Bureau Valley has always been home for junior high teacher Tracey Schoff

After starting as an aid, Schoff says she continued to feel a call toward education

Tracey Schoff, a teacher at Bureau Valley Junior High School, smiles while teaching a class on Thursday, April 6, 2023.

Bureau Valley Junior High teacher Tracey Schoff has always called Bureau Valley her home. Being born and raised in Walnut and going through the Walnut School District, Schoff later sent her own kids to BV.

After beginning her career in education as an aid in BV for a few years, she decided to further explore her interest and pursued a full-time teaching degree. This decision has now led to a 17-year career teaching kids in BV, where she once was a student.

“I discovered that I just really loved working with the students,” Schoff said. “So I decided to go back to school to teach. I was already in the district and just drove back and forth from school.”

Shortly following her graduation, Schoff had her daughter when a part-time math position opened up the former BV-North School. Schoff took the role and once again got started in the Bureau Valley School District, a place she has enjoyed working.

“I’ve always been a part of this community,” Schoff said. “It’s where I started and I can’t imagine working anywhere else.”

That role eventually evolved into a math and social studies position and then a full-time role teaching social studies at the junior high level.

While Schoff didn’t immediately recognize teaching as her professional calling, when taking compatibility and skills tests growing up, she knew that she would enjoy working with kids in some capacity.

“I would tell myself that I’m going to be in business or something like that and so I tried to stay away from it,” Schoff said. “Then I just got pulled back because that’s what I love and where I feel my gift is.”

Tracey Schoff, a teacher at Bureau Valley Junior High School, smiles while teaching students Layne Foster and Alex Gallardo on Thursday, April 6, 2023.

Schoff originally gained experience working for all different ages of students, from her beginnings as an aid for kindergarteners before finding a true home working at the junior high level.

“It’s the relationships that you have with the junior high kids,” Schoff said. “Some teachers might hate junior high, but I just feel more comfortable with them and can build relationships with them.”

While academics obviously play a huge role in her position, Schoff truly values working alongside the students in attempts to teach them the content and skills that they will continue to use moving forward.

Schoff said that one of her main goals is to have her students wanting to learn and continue to be lifelong learners once they are finished with their formal education.

“I want my students to know that they are valued and I want them to find their potential,” Schoff said. “I want them to know that people care about them. That’s one of my biggest goals is to have that positive influence on them and to validate each of my students so they leave junior high knowing their worth.”

Schoff’s message of being a lifelong learner is one that she has carried with herself during her own professional career, stating that she has had to continue to develop her own skills as an educator.

This also means identifying the specific needs of individual students and in some cases creating new ways to help them grasp a specific topic or lesson.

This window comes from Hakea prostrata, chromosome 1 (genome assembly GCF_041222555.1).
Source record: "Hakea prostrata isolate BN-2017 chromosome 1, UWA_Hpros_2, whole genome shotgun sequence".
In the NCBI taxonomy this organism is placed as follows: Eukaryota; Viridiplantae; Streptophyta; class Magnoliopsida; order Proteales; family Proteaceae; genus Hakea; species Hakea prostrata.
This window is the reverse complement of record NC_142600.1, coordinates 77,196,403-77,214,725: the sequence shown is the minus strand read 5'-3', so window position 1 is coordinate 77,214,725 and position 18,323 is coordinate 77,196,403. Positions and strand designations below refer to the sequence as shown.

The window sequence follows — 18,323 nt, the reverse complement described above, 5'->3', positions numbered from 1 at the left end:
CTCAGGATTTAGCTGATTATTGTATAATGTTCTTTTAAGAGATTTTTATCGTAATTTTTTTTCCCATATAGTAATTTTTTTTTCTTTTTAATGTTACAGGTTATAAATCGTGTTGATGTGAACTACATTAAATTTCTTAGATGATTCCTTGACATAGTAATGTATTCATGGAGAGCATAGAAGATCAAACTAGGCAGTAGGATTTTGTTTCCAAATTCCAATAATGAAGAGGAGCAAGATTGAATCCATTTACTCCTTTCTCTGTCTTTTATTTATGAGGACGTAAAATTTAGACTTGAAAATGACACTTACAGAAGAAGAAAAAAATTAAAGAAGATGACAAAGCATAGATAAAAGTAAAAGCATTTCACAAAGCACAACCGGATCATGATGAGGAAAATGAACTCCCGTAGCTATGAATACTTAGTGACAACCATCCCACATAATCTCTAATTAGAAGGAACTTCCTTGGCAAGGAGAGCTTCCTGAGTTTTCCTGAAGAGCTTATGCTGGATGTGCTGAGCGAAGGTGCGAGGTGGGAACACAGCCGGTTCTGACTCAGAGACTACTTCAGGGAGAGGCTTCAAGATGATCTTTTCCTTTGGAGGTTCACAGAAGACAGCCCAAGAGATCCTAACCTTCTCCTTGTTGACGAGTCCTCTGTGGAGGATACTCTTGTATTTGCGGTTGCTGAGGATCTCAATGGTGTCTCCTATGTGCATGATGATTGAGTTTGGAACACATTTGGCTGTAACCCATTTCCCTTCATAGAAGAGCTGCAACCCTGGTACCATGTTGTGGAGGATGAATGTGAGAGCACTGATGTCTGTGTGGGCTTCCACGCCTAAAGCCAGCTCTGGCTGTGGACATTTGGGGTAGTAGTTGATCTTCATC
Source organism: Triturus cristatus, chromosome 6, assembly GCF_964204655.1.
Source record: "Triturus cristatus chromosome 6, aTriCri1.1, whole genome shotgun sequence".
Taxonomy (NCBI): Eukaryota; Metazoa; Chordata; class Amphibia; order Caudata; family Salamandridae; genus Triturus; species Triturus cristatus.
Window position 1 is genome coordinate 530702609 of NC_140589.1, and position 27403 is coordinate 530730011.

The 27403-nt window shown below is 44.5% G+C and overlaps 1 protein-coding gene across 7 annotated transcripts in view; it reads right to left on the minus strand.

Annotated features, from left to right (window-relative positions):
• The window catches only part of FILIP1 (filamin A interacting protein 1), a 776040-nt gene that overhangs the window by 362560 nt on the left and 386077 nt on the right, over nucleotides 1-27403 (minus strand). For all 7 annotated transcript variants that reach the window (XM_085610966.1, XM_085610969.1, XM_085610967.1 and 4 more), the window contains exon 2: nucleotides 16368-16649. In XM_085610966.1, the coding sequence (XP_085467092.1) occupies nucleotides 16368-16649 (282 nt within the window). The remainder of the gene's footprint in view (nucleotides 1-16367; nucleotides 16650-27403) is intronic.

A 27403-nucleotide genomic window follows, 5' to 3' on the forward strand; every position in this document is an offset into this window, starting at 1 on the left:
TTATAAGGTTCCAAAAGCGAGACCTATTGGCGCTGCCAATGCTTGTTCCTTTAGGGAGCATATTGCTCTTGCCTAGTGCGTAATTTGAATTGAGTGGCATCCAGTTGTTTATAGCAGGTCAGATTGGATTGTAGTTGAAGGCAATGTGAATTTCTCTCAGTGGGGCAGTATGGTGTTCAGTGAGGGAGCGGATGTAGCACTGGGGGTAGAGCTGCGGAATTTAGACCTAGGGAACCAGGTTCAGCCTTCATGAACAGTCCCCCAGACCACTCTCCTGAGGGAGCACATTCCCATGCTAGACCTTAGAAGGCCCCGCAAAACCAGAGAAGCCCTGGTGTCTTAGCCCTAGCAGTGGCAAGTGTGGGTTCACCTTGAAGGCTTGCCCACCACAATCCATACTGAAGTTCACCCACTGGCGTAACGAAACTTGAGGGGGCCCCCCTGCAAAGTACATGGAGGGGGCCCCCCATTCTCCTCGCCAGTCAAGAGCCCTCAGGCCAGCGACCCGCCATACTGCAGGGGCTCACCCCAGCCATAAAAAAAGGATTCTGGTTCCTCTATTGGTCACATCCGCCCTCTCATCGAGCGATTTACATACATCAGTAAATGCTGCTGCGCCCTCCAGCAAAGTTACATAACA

“It’s definitely a humbling career,” Schoff said. “You think you’ve got it down and then all of a sudden, the next day there’s a new situation. I know that I’ve got to keep learning new strategies, classroom management and even content.”

Schoff said she believes that every student is different, every class is different and every school year brings a new set of challenges that teachers need to adapt to overcome.

Those words rung true as Schoff, among countless educators around the world, had to adjust how they performed their jobs during the pandemic.

“We had to step out of our comfort zones and find new strategies to reach those kids at home,” Schoff said. “Now we can use a lot of what we learned moving forward.”

Schoff said that her class, and many others, have come out of the pandemic with an increase in the amount of technology used to effectively educated students.

One adjustment Schoff’s class made was to change how they would create their living wax museum projects. Before the pandemic, students would dress up as historical figures and create a scene and invite members of the public to view them.

Using technology, the class since has been able to create the scenes using a green screen to place the historical actors into their appropriate time periods.

“We’ve done things like that,” Schoff said. “They’ve been really fun and innovative and I think it’s just made everyone learn a little bit more.”

Outside of her individual classroom, Schoff has been involved in the district as a mentor teacher, cheer coach, student council sponsor and a robotics coach.

These extracurriculars have helped Schoff’s career passion grow, she said. While she enjoys the school district she works for and the teachers and faculty with whom she works; it’s the students that have kept her doing what she loves, Schoff said.

“It’s the kids that need me,” Schoff said. “I know that they need stability, they need somebody in here that cares about them and sometimes they just really need to see a smile when they come in the classroom everyday.”

Tracey Schoff, a teacher at Bureau Valley Junior High School, smiles while teaching students on Thursday, April 6, 2023.